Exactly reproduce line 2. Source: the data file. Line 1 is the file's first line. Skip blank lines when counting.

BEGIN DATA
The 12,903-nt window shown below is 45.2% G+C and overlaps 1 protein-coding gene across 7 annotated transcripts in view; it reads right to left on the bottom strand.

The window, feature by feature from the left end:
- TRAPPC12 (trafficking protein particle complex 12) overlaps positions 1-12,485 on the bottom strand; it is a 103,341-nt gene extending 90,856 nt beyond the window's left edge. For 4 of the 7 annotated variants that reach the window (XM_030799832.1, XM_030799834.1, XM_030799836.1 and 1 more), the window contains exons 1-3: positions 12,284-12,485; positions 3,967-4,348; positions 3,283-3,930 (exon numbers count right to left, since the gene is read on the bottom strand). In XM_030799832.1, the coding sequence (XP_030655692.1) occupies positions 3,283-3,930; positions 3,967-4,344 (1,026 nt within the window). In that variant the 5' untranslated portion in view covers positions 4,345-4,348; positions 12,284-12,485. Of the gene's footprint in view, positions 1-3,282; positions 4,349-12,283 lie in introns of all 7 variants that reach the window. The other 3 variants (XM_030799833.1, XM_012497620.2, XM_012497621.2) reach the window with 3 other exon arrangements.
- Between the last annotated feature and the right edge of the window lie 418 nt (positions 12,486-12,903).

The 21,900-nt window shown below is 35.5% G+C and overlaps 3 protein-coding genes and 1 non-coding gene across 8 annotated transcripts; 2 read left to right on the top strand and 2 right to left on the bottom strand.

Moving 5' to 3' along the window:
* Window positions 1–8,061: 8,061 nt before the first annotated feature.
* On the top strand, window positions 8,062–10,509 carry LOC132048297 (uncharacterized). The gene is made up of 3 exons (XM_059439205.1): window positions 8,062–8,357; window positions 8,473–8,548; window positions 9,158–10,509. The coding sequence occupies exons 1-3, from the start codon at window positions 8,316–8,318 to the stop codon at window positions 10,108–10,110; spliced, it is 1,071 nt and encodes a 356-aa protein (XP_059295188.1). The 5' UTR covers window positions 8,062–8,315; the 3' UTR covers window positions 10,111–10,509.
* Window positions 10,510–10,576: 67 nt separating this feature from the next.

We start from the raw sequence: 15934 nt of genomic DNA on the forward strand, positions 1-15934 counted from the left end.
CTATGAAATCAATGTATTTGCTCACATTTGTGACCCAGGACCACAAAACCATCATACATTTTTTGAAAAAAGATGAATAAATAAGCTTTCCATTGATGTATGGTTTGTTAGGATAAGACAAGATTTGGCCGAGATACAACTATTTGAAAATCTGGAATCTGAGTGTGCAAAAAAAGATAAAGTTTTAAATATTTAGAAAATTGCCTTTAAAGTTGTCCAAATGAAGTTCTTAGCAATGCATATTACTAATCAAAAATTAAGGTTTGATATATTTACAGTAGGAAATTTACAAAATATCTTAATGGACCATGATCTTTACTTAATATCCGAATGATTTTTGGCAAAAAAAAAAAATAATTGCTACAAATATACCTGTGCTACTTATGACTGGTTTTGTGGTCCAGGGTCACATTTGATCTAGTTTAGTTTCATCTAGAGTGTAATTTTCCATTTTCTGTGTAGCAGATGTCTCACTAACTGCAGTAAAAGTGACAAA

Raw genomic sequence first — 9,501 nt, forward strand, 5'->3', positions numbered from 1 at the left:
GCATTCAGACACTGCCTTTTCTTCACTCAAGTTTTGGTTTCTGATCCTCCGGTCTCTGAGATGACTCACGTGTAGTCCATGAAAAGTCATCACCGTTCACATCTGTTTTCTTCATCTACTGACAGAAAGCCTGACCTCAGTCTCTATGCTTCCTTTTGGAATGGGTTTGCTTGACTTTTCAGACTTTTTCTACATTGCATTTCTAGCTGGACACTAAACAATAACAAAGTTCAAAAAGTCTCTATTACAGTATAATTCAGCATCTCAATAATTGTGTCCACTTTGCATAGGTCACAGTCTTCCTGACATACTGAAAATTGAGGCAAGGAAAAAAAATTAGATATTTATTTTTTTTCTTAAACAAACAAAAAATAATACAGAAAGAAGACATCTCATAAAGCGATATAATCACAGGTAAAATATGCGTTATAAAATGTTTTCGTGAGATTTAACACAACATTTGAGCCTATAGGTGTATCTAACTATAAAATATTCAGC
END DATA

The window, feature by feature from the left end: